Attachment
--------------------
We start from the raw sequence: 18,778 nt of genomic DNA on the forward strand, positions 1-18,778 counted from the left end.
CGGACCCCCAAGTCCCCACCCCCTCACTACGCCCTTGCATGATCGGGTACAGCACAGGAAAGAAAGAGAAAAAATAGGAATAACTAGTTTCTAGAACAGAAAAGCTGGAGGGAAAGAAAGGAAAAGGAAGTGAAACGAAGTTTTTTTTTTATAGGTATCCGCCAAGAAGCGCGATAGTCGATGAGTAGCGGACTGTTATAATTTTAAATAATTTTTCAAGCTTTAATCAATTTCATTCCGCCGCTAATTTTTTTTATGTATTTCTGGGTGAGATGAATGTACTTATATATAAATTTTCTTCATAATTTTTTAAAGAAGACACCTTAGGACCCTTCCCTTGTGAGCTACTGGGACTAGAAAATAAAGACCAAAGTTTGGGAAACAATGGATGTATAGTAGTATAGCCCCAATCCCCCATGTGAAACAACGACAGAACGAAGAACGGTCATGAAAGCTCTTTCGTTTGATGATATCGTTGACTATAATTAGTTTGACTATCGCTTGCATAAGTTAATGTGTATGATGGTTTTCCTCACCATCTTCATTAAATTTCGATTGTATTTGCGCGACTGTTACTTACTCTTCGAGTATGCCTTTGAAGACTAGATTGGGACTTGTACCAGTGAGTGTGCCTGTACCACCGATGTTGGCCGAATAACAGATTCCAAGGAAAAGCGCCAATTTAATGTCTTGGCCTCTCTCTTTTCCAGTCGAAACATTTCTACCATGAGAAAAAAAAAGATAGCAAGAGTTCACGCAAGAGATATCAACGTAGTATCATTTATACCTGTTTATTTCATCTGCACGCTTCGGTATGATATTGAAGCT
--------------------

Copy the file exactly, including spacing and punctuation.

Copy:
We start from the raw sequence: 18,778 nt of genomic DNA on the forward strand, positions 1-18,778 counted from the left end.
CGGACCCCCAAGTCCCCACCCCCTCACTACGCCCTTGCATGATCGGGTACAGCACAGGAAAGAAAGAGAAAAAATAGGAATAACTAGTTTCTAGAACAGAAAAGCTGGAGGGAAAGAAAGGAAAAGGAAGTGAAACGAAGTTTTTTTTTTATAGGTATCCGCCAAGAAGCGCGATAGTCGATGAGTAGCGGACTGTTATAATTTTAAATAATTTTTCAAGCTTTAATCAATTTCATTCCGCCGCTAATTTTTTTTATGTATTTCTGGGTGAGATGAATGTACTTATATATAAATTTTCTTCATAATTTTTTAAAGAAGACACCTTAGGACCCTTCCCTTGTGAGCTACTGGGACTAGAAAATAAAGACCAAAGTTTGGGAAACAATGGATGTATAGTAGTATAGCCCCAATCCCCCATGTGAAACAACGACAGAACGAAGAACGGTCATGAAAGCTCTTTCGTTTGATGATATCGTTGACTATAATTAGTTTGACTATCGCTTGCATAAGTTAATGTGTATGATGGTTTTCCTCACCATCTTCATTAAATTTCGATTGTATTTGCGCGACTGTTACTTACTCTTCGAGTATGCCTTTGAAGACTAGATTGGGACTTGTACCAGTGAGTGTGCCTGTACCACCGATGTTGGCCGAATAACAGATTCCAAGGAAAAGCGCCAATTTAATGTCTTGGCCTCTCTCTTTTCCAGTCGAAACATTTCTACCATGAGAAAAAAAAAGATAGCAAGAGTTCACGCAAGAGATATCAACGTAGTATCATTTATACCTGTTTATTTCATCTGCACGCTTCGGTATGATATTGAAGCT